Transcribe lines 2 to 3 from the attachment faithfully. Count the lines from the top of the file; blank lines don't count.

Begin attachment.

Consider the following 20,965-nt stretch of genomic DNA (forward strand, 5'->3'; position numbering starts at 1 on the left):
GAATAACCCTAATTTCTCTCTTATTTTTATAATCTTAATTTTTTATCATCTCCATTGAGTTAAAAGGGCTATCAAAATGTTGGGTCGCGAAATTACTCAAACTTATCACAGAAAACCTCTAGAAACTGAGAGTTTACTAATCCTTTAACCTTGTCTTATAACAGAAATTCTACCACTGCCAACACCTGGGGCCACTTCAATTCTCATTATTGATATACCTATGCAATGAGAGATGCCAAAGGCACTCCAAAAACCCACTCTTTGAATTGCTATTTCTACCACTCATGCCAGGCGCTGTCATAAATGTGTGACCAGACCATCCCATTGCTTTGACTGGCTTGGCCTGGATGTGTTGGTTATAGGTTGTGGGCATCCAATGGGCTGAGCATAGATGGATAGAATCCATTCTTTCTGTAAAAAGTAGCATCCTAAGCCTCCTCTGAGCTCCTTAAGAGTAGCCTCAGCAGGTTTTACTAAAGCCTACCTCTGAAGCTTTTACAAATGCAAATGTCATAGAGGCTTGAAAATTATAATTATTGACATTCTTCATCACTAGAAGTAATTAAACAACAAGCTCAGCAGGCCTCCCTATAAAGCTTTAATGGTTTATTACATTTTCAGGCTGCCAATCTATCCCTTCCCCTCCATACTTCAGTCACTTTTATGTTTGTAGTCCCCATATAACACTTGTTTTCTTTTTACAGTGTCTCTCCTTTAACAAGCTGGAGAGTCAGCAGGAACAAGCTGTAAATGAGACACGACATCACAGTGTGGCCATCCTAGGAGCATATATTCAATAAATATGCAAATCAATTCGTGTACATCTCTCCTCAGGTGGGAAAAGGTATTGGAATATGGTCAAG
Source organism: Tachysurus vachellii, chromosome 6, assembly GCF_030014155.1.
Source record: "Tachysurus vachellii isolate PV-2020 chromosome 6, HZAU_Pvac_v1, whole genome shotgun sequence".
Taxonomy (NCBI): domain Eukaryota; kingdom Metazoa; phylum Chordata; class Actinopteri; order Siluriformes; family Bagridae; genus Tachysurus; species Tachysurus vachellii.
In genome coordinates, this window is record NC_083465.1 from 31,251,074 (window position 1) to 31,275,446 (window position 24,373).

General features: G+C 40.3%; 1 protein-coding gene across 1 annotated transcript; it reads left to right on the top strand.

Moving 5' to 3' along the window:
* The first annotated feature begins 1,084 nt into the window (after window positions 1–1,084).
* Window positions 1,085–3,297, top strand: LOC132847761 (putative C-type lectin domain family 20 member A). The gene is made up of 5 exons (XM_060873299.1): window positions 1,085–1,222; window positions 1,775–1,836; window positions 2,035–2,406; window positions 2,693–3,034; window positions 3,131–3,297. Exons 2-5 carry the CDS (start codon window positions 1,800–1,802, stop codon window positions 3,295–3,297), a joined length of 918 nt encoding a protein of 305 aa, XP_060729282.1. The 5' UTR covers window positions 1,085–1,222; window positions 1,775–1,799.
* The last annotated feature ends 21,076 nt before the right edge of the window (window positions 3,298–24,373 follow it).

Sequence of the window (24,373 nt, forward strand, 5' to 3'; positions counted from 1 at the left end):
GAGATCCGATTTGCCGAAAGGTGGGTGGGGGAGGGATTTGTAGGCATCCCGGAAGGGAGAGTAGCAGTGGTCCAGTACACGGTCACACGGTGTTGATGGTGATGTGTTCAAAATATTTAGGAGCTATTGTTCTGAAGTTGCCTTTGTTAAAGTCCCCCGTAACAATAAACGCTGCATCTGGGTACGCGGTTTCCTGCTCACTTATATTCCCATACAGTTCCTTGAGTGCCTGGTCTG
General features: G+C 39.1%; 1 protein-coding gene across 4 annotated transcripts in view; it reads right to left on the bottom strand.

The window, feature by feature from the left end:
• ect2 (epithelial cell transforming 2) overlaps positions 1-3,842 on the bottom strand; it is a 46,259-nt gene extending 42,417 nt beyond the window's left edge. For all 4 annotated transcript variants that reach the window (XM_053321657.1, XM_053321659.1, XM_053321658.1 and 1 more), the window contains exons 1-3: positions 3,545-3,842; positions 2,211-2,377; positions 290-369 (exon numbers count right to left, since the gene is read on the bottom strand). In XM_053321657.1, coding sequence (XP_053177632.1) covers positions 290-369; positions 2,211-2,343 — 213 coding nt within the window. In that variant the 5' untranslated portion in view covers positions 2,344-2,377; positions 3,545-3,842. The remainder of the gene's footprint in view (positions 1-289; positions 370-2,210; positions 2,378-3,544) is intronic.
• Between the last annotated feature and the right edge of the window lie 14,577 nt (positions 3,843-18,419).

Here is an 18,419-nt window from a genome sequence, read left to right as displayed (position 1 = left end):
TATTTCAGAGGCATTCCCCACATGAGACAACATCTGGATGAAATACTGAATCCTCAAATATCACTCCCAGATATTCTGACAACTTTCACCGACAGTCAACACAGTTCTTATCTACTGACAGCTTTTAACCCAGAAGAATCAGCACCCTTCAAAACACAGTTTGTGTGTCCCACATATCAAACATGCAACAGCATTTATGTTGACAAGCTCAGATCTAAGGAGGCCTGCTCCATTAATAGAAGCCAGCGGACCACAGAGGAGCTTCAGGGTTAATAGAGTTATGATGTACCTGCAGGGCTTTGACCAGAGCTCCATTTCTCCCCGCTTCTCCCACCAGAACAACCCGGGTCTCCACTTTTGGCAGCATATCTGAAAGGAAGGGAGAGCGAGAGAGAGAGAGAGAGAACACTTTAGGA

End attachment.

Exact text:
GAATAACCCTAATTTCTCTCTTATTTTTATAATCTTAATTTTTTATCATCTCCATTGAGTTAAAAGGGCTATCAAAATGTTGGGTCGCGAAATTACTCAAACTTATCACAGAAAACCTCTAGAAACTGAGAGTTTACTAATCCTTTAACCTTGTCTTATAACAGAAATTCTACCACTGCCAACACCTGGGGCCACTTCAATTCTCATTATTGATATACCTATGCAATGAGAGATGCCAAAGGCACTCCAAAAACCCACTCTTTGAATTGCTATTTCTACCACTCATGCCAGGCGCTGTCATAAATGTGTGACCAGACCATCCCATTGCTTTGACTGGCTTGGCCTGGATGTGTTGGTTATAGGTTGTGGGCATCCAATGGGCTGAGCATAGATGGATAGAATCCATTCTTTCTGTAAAAAGTAGCATCCTAAGCCTCCTCTGAGCTCCTTAAGAGTAGCCTCAGCAGGTTTTACTAAAGCCTACCTCTGAAGCTTTTACAAATGCAAATGTCATAGAGGCTTGAAAATTATAATTATTGACATTCTTCATCACTAGAAGTAATTAAACAACAAGCTCAGCAGGCCTCCCTATAAAGCTTTAATGGTTTATTACATTTTCAGGCTGCCAATCTATCCCTTCCCCTCCATACTTCAGTCACTTTTATGTTTGTAGTCCCCATATAACACTTGTTTTCTTTTTACAGTGTCTCTCCTTTAACAAGCTGGAGAGTCAGCAGGAACAAGCTGTAAATGAGACACGACATCACAGTGTGGCCATCCTAGGAGCATATATTCAATAAATATGCAAATCAATTCGTGTACATCTCTCCTCAGGTGGGAAAAGGTATTGGAATATGGTCAAG
Source organism: Tachysurus vachellii, chromosome 6, assembly GCF_030014155.1.